Nothing is Wrong with Philip Rivers

What is wrong with Philip Rivers?  Nothing.

What most casual football fans do not understand or appreciate is the value of talented linemen.  Fans understand the line is at fault when they see a sack, they’ll curse the linemen when they see a holding call, but few fans understand how it effects an offense for a full game and not just one disaster of a play.  In Philip’s case it has affected him for almost two full seasons.

Rivers with his hands up in frustration is something Chargers fans have seen too much of.

Rivers with his hands up in frustration is something Chargers fans have seen too much of.

Let’s put it in real-world perspective (warning: this verbiage may get a little complicated so put on the thinking cap):

Imagine your employer assigns you projects and gives you two days to complete them.  All of a sudden after 5 years of spectacular work, your employer starts occasionally asking for the completed work after one day without warning.  After having nothing to show on the unpredictable one day requests you start to rush and sloppily finish your projects to get them all done in one day.  Now even if your employer gives you two days all of your projects look like one day garbage because you are constantly worried that he may show up after a day looking for your work.  While your co-workers and clients understand why you turn in a subpar project after one day, they don’t understand why when given the two days your projects have diminished in quality.  They’ll start to think you’re washed up.  When in reality your skills have not worsened you are just constantly rushing under the one day time crunch whether it’s necessary or not. Philip Rivers is turning in one day garbage because his lineman aren’t consistently giving him time to get the job done, and fans can understand his struggles when they see pressure in his face but they don’t understand his struggles when he appears to have time…

In 2010 the Chargers may not have made the playoffs, but Philip Rivers had a stellar season.   He was a Pro Bowler, he threw for 4,7110 yards, 30 TD 13 INT, and a QB Rating of 101.8.  In 2011 things changed.  While his yards were still well over 4,000 he threw 20 INTs, and his QB rating dropped to a pedestrian 88.7.  Don’t blame the change in productivity on Philip, look at the five guys in front of him.

From 2006 until 2011 the Chargers left side of the line had for the most part had stayed the same.  Marcus McNeill at left tackle, Chris Dielman and left guard. They also had the talented blocking tight end, Brandon Manumaleuna until 2009 to help out on the line if need be.   In 2011 that all changed.  Marcus McNeill barely played half of the season due to nagging injuries and Dielman retired after suffering a seizure on the team plane on the way home from the sixth game of the season.  They were replaced by scraps that AJ Smith found laying around on the streets.  It’s no coincidence that the game Dielman got injured was the first loss in what would eventually be a six game losing streak after a 4-1 start.

Marcus McNeill getting carted off in the middle of the Chargers 6-game losing streak in 2011.

So why is the line, in particular the left side, so important?  Because the quarterback needs to be able to trust that the protection will be there in order to make last minute protection changes, read through progressions and make intelligent decisions without worrying about his backside.  If a quarterback can’t be comfortable in the pocket his performance will suffer.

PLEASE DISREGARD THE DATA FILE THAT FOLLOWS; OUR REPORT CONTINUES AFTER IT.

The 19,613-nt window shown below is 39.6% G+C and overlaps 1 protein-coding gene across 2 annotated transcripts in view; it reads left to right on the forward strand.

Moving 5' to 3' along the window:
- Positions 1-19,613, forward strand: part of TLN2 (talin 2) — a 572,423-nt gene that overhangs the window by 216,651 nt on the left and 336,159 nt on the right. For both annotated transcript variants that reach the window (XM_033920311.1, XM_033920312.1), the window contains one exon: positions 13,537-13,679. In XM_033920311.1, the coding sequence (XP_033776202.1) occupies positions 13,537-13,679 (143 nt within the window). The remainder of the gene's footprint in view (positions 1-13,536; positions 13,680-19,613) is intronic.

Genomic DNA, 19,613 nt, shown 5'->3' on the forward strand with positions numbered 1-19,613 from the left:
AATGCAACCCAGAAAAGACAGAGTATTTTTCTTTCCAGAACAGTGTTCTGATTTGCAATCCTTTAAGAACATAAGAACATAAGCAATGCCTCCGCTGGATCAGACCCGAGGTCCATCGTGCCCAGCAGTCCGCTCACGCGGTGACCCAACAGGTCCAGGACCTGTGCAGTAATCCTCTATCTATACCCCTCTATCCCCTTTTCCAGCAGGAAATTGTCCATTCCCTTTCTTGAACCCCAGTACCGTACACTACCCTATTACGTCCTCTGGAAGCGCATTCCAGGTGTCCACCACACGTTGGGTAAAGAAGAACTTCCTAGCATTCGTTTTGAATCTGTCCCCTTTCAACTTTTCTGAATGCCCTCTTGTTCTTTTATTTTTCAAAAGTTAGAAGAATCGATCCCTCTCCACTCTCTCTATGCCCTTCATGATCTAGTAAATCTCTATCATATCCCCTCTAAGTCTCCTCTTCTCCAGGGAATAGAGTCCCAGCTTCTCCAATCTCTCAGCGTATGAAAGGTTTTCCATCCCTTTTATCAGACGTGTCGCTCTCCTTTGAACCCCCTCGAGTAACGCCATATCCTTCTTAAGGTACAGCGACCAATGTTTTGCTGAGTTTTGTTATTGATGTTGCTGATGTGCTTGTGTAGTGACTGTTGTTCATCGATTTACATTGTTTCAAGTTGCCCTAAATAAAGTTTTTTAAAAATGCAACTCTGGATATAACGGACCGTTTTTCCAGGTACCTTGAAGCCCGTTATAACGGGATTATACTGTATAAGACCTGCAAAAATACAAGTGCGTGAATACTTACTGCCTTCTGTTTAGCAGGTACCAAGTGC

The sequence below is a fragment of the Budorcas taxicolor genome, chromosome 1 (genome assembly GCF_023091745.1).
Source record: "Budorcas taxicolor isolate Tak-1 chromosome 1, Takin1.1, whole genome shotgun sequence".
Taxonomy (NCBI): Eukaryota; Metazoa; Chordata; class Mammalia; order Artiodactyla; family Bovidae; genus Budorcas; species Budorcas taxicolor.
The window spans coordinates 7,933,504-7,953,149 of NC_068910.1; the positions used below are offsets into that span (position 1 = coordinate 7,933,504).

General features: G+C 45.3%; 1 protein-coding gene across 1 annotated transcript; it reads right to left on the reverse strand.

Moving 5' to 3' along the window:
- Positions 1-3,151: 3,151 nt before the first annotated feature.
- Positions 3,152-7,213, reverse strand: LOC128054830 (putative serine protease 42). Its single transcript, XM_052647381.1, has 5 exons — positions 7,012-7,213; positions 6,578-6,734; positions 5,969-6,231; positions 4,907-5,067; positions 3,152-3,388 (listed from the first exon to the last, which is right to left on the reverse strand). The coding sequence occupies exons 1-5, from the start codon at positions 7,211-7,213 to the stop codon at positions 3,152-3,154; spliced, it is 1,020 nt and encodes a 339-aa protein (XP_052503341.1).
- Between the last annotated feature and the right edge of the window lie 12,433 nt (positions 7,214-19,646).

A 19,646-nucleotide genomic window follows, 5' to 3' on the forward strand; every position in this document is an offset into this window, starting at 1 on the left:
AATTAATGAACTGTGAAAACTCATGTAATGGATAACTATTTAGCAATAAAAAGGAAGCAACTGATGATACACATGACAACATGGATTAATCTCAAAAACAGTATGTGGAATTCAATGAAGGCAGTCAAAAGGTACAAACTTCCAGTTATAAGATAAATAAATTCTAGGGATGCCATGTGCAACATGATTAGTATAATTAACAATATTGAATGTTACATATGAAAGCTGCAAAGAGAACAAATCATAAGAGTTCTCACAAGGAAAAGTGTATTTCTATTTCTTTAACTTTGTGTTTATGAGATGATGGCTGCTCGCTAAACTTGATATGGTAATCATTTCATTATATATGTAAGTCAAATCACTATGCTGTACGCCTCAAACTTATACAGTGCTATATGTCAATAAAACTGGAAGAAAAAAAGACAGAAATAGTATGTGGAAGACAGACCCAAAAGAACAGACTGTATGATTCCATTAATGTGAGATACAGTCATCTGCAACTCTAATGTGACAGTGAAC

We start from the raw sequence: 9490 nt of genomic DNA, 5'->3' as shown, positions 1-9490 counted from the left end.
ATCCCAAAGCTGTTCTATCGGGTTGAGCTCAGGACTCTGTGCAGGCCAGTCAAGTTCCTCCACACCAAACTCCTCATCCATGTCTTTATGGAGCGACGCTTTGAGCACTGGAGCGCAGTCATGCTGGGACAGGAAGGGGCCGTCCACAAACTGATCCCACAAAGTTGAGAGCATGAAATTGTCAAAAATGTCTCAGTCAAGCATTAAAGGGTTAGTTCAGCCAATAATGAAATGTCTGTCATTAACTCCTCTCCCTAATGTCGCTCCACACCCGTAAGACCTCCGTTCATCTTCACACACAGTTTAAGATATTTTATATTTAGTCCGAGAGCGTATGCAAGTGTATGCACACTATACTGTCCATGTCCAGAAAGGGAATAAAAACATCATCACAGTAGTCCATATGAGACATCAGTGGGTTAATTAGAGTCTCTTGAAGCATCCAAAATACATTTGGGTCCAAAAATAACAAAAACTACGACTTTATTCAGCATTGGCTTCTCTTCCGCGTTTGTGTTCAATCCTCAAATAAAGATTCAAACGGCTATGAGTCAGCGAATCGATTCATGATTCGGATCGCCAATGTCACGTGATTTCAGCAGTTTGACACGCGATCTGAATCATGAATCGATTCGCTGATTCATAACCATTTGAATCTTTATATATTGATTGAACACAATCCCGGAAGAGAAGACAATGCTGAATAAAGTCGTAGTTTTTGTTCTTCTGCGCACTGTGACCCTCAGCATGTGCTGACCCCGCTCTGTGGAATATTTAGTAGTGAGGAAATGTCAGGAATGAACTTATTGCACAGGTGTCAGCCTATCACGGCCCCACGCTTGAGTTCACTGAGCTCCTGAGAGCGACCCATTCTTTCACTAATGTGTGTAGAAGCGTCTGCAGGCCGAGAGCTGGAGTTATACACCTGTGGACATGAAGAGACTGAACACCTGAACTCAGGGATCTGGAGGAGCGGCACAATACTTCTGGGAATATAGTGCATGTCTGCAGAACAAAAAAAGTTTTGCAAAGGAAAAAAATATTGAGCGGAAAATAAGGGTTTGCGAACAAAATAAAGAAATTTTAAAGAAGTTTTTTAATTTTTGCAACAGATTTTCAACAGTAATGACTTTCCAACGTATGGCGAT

Philip has not been able to relax at all the last couple of seasons.  He is even rushing throws when he appears to have time because he does not trust the guys in front of him.  Take a look at this play from the Chargers game at Denver this season:

That’s Rex Hadnot at left guard, he appears to be confused with either the play, or the adjustment at the line.

This forces an uneasy Philip Rivers to look directly at Hadnot after receiving the snap, causing him to start reading through his progressions late.

Even though the protection help up on this play the damage was done.  On this play Rivers missed a wide open Malcolm Flyod on a 10 yard curl because he rushed through his progressions to hit Ryan Mathews for a 3 yard gain.

While this play didn’t result in anything catastrophic, it is the exact reason why Philip has been struggling.  Even on plays where the protect holds up he is so accustomed to pressure that he can’t focus on his job, settle down, and think clearly.  He is constantly worried about the line and getting the ball out often times quicker then he needs to.

When Philip rushs through plays like he did on this particular one it gives off the impression to fans that his skill have diminished because they don’t see any physical pressure from the defense.  It’s the metal pressure caused by the subpar line that is the problem.

Lineman go unnoticed because it is easy to praise and blame the quarterback because at the end of the day he is the one with the one who’s name shows up on his stat sheet.  In football an individual’s statistics are a result of a team effort.  Chargers fans need to understand that Philip is still the same quarterback he was a couple years ago he just needs the pieces in front of him to improve for fans to realize it.

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About tommymorrismedia

USC '12, Co-host Executive Producer Unsportsmanlike Conduct. Play-By-Play KXSC for football, basketball, and baseball.

Posted on November 23, 2012, in Uncategorized. Bookmark the permalink. Leave a comment.

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